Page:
My thinking was, and this was certainly aided by common beliefs, that anything one does as a habit will come more easily than something that requires discipline. However, my experience doesn’t align with that. The practice of writing regularly (removing the requirement to do it weekly) remains just that: something I practice.
In 2013, because I set the goal and executed it, I produced 52 postings of 1000 words or more for a total of 87 thousand works.
In 2014, with no discipline in place and no publicly stated goal, I only produced 14 thousand words roughly monthly.
In 2015, here late in the month of April, I’m only writing my fourth posting and this word: frabjous is the 4286th word that I’ve written here this year.
What to take away from this?
Well, the most obvious is that a good, publicly stated goal is easier to accomplish than a private one. I do think holding myself accountable and saying it out loud (relatively speaking, in this space) resulted in more discipline than I would have had otherwise.
I think it’s bunk to say “If you do a thing N times, it’ll become a habit”. This is no more true for brushing your teeth than it is for exercising or writing regularly. I have a habit of drinking a chai tea I make at home on Monday and Thursday mornings. That’s a habit. I shave on twice a week unless there’s a special event. That’s a habit.
I suspect I have more bad habits than good habits. I have things that I want to do more that I wish were habits, but are not. Flossing, for example. I should floss daily. Many dental professionals have told me this and I refuse to make it a daily habit. I have, in the past, made the effort to floss daily, often a month or so before a dental exam in hopes of avoiding the finger wagging when they poke at my gums. But as soon as that’s past, I fall right back in to my irregular flossings.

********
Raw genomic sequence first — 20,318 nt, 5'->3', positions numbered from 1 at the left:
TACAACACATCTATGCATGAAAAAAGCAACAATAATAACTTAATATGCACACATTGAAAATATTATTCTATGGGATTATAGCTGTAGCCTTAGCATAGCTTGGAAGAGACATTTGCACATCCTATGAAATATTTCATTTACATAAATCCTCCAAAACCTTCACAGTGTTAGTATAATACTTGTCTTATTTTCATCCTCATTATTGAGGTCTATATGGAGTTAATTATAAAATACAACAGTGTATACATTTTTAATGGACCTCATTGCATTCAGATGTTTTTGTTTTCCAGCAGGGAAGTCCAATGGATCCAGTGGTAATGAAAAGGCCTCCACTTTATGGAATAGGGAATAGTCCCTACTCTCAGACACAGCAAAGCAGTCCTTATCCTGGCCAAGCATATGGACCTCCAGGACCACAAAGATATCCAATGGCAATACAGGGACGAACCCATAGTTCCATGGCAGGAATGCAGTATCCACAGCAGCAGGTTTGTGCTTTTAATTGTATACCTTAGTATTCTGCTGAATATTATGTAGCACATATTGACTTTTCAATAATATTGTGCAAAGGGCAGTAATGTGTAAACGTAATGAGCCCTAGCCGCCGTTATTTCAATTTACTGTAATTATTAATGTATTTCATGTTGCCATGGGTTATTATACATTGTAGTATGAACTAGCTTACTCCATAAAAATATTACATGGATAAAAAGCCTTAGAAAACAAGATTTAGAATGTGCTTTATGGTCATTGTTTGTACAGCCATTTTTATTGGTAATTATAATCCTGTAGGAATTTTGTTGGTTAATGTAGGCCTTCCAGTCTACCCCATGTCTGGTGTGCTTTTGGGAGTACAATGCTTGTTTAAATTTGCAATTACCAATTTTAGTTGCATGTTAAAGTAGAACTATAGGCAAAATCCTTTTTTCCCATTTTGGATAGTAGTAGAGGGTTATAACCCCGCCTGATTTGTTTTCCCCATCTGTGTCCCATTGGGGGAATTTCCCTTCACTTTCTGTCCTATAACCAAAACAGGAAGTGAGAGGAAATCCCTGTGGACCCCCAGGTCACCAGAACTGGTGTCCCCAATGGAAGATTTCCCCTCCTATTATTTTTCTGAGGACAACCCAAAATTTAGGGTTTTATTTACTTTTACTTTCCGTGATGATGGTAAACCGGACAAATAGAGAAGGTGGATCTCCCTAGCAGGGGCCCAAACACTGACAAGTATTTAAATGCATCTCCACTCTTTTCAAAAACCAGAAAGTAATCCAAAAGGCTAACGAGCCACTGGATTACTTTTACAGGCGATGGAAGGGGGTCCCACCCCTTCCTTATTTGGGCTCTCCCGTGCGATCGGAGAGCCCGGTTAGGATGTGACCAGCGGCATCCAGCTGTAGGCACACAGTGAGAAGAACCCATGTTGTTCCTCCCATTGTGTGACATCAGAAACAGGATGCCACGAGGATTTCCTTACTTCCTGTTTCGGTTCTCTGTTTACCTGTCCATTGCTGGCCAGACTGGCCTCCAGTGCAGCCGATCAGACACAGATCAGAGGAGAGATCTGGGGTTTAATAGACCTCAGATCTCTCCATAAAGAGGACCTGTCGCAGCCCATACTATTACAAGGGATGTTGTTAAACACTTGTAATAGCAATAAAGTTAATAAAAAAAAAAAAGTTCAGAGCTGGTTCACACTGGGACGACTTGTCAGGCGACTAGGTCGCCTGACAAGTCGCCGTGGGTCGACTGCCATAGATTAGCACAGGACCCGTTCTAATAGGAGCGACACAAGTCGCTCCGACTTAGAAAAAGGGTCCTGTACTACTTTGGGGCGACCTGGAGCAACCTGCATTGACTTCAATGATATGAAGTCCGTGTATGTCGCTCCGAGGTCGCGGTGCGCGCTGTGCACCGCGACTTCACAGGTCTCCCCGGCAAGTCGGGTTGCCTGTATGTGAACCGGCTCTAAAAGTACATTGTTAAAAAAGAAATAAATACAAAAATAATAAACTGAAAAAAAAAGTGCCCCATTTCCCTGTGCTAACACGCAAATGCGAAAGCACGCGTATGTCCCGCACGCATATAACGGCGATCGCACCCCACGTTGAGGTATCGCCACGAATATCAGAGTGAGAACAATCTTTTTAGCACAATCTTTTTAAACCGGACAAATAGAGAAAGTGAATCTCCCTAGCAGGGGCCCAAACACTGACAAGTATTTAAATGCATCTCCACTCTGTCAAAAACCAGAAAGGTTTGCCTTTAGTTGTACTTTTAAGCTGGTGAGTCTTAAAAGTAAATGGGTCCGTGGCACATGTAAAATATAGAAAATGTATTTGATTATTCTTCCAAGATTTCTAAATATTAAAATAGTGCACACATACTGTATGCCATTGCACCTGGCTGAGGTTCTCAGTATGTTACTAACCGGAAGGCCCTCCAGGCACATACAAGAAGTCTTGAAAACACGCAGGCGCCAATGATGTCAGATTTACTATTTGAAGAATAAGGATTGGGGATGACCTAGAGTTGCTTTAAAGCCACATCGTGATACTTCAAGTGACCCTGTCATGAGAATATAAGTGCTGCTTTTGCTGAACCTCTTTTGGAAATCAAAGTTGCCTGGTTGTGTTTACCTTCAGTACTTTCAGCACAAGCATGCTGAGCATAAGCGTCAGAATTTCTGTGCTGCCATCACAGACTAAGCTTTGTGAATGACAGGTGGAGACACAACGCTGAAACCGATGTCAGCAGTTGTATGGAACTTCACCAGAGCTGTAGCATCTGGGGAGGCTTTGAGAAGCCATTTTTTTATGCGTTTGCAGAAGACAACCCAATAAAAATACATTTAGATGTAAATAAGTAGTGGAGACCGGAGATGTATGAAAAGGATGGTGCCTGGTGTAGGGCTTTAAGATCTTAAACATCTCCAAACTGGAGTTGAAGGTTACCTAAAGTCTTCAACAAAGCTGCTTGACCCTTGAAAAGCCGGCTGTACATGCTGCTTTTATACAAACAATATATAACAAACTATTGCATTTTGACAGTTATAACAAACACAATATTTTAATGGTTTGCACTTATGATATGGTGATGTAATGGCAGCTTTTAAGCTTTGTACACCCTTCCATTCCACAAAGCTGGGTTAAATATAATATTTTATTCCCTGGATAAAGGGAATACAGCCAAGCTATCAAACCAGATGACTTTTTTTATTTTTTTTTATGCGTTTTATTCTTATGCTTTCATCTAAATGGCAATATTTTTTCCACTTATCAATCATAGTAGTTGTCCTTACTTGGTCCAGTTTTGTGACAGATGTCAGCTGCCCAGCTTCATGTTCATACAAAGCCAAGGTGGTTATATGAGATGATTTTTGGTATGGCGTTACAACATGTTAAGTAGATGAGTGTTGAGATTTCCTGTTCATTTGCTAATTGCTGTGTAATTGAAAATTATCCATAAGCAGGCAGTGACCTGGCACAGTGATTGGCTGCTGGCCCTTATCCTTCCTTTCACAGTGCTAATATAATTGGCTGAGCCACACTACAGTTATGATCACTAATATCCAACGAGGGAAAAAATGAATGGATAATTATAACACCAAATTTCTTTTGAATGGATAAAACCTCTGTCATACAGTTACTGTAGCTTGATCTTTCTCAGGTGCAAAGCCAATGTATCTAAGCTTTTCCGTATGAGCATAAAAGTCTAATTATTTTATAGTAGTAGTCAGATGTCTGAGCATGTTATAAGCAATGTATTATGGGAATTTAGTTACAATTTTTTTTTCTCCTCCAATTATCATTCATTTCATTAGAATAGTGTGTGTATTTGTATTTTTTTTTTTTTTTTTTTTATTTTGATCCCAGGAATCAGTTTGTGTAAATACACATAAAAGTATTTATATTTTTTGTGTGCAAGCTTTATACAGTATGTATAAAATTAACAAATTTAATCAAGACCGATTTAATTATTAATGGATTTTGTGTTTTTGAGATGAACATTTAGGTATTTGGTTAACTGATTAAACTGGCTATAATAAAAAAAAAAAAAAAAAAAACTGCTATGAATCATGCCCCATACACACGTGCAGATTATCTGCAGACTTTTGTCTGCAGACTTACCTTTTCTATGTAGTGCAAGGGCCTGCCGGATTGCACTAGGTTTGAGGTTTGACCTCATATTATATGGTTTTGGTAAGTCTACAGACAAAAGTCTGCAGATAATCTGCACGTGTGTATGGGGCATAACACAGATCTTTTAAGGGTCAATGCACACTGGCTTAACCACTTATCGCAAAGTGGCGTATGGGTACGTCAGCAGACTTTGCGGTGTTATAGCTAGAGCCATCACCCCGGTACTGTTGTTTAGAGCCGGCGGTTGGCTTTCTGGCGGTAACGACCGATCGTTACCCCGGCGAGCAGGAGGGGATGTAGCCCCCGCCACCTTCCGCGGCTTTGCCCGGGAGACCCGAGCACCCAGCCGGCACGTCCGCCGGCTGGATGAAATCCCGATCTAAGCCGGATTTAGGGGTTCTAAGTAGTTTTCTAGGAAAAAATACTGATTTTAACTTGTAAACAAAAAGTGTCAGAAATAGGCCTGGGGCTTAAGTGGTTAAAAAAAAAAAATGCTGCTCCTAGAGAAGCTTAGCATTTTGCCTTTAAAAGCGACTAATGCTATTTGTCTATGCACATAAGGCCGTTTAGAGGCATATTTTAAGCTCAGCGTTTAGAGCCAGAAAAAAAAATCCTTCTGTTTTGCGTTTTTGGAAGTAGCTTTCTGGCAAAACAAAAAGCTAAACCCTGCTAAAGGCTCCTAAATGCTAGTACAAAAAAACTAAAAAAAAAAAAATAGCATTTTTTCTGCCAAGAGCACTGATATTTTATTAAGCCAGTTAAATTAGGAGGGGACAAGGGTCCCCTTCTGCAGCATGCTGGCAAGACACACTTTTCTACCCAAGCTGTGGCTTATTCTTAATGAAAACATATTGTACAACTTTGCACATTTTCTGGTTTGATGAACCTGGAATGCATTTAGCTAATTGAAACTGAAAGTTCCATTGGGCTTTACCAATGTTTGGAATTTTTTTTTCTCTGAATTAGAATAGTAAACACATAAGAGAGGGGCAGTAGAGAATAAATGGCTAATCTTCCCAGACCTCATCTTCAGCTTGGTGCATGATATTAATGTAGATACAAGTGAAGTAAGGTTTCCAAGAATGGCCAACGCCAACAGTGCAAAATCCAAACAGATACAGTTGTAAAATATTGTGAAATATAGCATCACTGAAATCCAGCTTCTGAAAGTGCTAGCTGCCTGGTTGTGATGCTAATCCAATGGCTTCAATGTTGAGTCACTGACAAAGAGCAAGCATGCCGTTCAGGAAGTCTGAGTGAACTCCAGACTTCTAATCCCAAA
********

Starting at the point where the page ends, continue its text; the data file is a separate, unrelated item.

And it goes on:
It seems to me that very often things that we call habits are things that we should do or wish we did more regularly, but often we don’t.
Like writing or practicing a musical instrument, habits seem like things we wish we did more, if we would only put in the work. We wish we would make it a practice that takes priority over the other bright and shiny objects that fill our lives and serve to suck up our time.
I imagine the goal is to figure out how to balance between the things we want to do, the fun things, the things that give us that burst of pleasure in the moment and those things we should do, often because those things that we should do are not about gratification now, rather they are about deferred gratification.
If I floss, if I work out, if I practice an instrument, if I prep the garden, if I write regularly, if I do any of this or a huge list of other things I could and probably should do, I often get little immediate gratification from those actions. But, I’m doing it to keep my teeth longer, I’ll live longer, I’ll eventually be able play a song, I’ll eat food that I’ve grown, I’ll not cringe at my writing. Not today, necessarily, but eventually.
I think our monkey brains which are often and largely faced with operating in the short term and are not particularly well evolved to do things for later, lacking immediate gratification, deferring the gratification till another day. Maybe it’s a consequence of evolution and where our hunter/gatherer brains have evolved to focus on not starving today rather than planning for not starving in the winter, maybe it’s the thin veil of modernity that sits atop our animal brains. I don’t know, but I know I struggle with it.
In the meantime, I’ll continue to try and fight the fight. I’ll continue the Practice of Practicing when I can and when the long terms benefits portion of my brain can overpower the monkey brain or the lizard brain that sits below and demands what it wants NOW, screw the consequences, screw the future. It’s a good fight, but I imagine it’s not one you win. It’s a holding action. Sometimes my brain will be more disciplined and other times I’m going to sit on the couch and watch Daredevil. That’s life!